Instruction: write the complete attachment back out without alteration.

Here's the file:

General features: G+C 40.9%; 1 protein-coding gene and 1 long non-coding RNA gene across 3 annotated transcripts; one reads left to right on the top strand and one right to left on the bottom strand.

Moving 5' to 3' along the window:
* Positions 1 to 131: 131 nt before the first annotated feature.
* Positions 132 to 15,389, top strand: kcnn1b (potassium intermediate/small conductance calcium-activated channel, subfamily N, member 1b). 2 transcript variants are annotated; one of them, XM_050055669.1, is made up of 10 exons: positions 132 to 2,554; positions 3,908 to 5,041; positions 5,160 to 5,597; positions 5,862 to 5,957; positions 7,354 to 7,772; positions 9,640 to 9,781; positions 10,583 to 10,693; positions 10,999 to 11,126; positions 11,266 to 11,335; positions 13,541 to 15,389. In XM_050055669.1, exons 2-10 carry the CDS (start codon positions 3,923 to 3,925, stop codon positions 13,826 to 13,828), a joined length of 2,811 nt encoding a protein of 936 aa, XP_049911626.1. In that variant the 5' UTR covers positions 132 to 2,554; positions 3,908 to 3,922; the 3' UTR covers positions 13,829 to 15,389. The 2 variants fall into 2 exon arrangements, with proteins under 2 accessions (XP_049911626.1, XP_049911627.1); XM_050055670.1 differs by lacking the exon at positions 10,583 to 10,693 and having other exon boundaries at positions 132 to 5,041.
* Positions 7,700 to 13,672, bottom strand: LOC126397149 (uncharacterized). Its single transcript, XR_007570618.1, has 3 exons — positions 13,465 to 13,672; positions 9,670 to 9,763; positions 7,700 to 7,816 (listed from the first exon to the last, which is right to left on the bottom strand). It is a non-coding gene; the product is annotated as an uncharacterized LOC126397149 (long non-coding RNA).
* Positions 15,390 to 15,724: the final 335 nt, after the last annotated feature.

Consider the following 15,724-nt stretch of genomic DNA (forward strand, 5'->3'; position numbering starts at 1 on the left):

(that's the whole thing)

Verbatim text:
General features: G+C 40.9%; 1 protein-coding gene and 1 long non-coding RNA gene across 3 annotated transcripts; one reads left to right on the top strand and one right to left on the bottom strand.

Moving 5' to 3' along the window:
* Positions 1 to 131: 131 nt before the first annotated feature.
* Positions 132 to 15,389, top strand: kcnn1b (potassium intermediate/small conductance calcium-activated channel, subfamily N, member 1b). 2 transcript variants are annotated; one of them, XM_050055669.1, is made up of 10 exons: positions 132 to 2,554; positions 3,908 to 5,041; positions 5,160 to 5,597; positions 5,862 to 5,957; positions 7,354 to 7,772; positions 9,640 to 9,781; positions 10,583 to 10,693; positions 10,999 to 11,126; positions 11,266 to 11,335; positions 13,541 to 15,389. In XM_050055669.1, exons 2-10 carry the CDS (start codon positions 3,923 to 3,925, stop codon positions 13,826 to 13,828), a joined length of 2,811 nt encoding a protein of 936 aa, XP_049911626.1. In that variant the 5' UTR covers positions 132 to 2,554; positions 3,908 to 3,922; the 3' UTR covers positions 13,829 to 15,389. The 2 variants fall into 2 exon arrangements, with proteins under 2 accessions (XP_049911626.1, XP_049911627.1); XM_050055670.1 differs by lacking the exon at positions 10,583 to 10,693 and having other exon boundaries at positions 132 to 5,041.
* Positions 7,700 to 13,672, bottom strand: LOC126397149 (uncharacterized). Its single transcript, XR_007570618.1, has 3 exons — positions 13,465 to 13,672; positions 9,670 to 9,763; positions 7,700 to 7,816 (listed from the first exon to the last, which is right to left on the bottom strand). It is a non-coding gene; the product is annotated as an uncharacterized LOC126397149 (long non-coding RNA).
* Positions 15,390 to 15,724: the final 335 nt, after the last annotated feature.

Consider the following 15,724-nt stretch of genomic DNA (forward strand, 5'->3'; position numbering starts at 1 on the left):